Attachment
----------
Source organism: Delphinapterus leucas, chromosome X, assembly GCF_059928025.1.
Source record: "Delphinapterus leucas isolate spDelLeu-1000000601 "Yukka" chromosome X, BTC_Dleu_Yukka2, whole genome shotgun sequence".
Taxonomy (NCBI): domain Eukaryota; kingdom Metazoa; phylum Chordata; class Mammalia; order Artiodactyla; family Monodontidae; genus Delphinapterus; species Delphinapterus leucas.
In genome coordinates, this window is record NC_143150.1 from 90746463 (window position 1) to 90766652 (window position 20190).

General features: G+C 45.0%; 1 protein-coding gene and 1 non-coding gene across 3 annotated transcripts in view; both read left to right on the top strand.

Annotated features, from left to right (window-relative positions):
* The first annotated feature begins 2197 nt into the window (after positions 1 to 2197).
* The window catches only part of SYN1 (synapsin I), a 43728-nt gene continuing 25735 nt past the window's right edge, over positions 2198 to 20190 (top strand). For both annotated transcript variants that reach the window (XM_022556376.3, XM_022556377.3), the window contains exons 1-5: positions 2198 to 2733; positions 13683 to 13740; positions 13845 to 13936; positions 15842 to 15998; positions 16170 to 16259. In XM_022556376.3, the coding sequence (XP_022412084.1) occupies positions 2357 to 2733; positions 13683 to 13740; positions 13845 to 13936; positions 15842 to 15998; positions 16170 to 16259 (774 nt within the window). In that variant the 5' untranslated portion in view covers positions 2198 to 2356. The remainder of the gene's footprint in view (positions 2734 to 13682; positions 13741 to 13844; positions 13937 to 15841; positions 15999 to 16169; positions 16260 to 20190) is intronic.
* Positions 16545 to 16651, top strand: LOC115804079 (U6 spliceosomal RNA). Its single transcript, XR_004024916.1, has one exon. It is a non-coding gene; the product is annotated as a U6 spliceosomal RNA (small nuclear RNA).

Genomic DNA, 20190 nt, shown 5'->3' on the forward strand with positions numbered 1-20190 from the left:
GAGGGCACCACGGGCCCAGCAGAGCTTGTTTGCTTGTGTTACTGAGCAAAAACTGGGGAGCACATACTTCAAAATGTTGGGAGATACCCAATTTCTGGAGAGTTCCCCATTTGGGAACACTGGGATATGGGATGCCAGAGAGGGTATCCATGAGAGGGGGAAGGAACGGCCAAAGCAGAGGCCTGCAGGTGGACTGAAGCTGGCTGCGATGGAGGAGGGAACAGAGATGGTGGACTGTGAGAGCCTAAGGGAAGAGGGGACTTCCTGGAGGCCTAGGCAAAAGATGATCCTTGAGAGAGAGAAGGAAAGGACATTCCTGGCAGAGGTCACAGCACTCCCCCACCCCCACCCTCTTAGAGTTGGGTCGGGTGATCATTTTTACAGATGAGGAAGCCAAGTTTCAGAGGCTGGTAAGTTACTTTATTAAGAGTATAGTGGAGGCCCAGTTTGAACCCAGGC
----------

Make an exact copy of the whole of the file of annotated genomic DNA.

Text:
Source organism: Delphinapterus leucas, chromosome X, assembly GCF_059928025.1.
Source record: "Delphinapterus leucas isolate spDelLeu-1000000601 "Yukka" chromosome X, BTC_Dleu_Yukka2, whole genome shotgun sequence".
Taxonomy (NCBI): domain Eukaryota; kingdom Metazoa; phylum Chordata; class Mammalia; order Artiodactyla; family Monodontidae; genus Delphinapterus; species Delphinapterus leucas.
In genome coordinates, this window is record NC_143150.1 from 90746463 (window position 1) to 90766652 (window position 20190).

General features: G+C 45.0%; 1 protein-coding gene and 1 non-coding gene across 3 annotated transcripts in view; both read left to right on the top strand.

Annotated features, from left to right (window-relative positions):
* The first annotated feature begins 2197 nt into the window (after positions 1 to 2197).
* The window catches only part of SYN1 (synapsin I), a 43728-nt gene continuing 25735 nt past the window's right edge, over positions 2198 to 20190 (top strand). For both annotated transcript variants that reach the window (XM_022556376.3, XM_022556377.3), the window contains exons 1-5: positions 2198 to 2733; positions 13683 to 13740; positions 13845 to 13936; positions 15842 to 15998; positions 16170 to 16259. In XM_022556376.3, the coding sequence (XP_022412084.1) occupies positions 2357 to 2733; positions 13683 to 13740; positions 13845 to 13936; positions 15842 to 15998; positions 16170 to 16259 (774 nt within the window). In that variant the 5' untranslated portion in view covers positions 2198 to 2356. The remainder of the gene's footprint in view (positions 2734 to 13682; positions 13741 to 13844; positions 13937 to 15841; positions 15999 to 16169; positions 16260 to 20190) is intronic.
* Positions 16545 to 16651, top strand: LOC115804079 (U6 spliceosomal RNA). Its single transcript, XR_004024916.1, has one exon. It is a non-coding gene; the product is annotated as a U6 spliceosomal RNA (small nuclear RNA).

Genomic DNA, 20190 nt, shown 5'->3' on the forward strand with positions numbered 1-20190 from the left:
GAGGGCACCACGGGCCCAGCAGAGCTTGTTTGCTTGTGTTACTGAGCAAAAACTGGGGAGCACATACTTCAAAATGTTGGGAGATACCCAATTTCTGGAGAGTTCCCCATTTGGGAACACTGGGATATGGGATGCCAGAGAGGGTATCCATGAGAGGGGGAAGGAACGGCCAAAGCAGAGGCCTGCAGGTGGACTGAAGCTGGCTGCGATGGAGGAGGGAACAGAGATGGTGGACTGTGAGAGCCTAAGGGAAGAGGGGACTTCCTGGAGGCCTAGGCAAAAGATGATCCTTGAGAGAGAGAAGGAAAGGACATTCCTGGCAGAGGTCACAGCACTCCCCCACCCCCACCCTCTTAGAGTTGGGTCGGGTGATCATTTTTACAGATGAGGAAGCCAAGTTTCAGAGGCTGGTAAGTTACTTTATTAAGAGTATAGTGGAGGCCCAGTTTGAACCCAGGC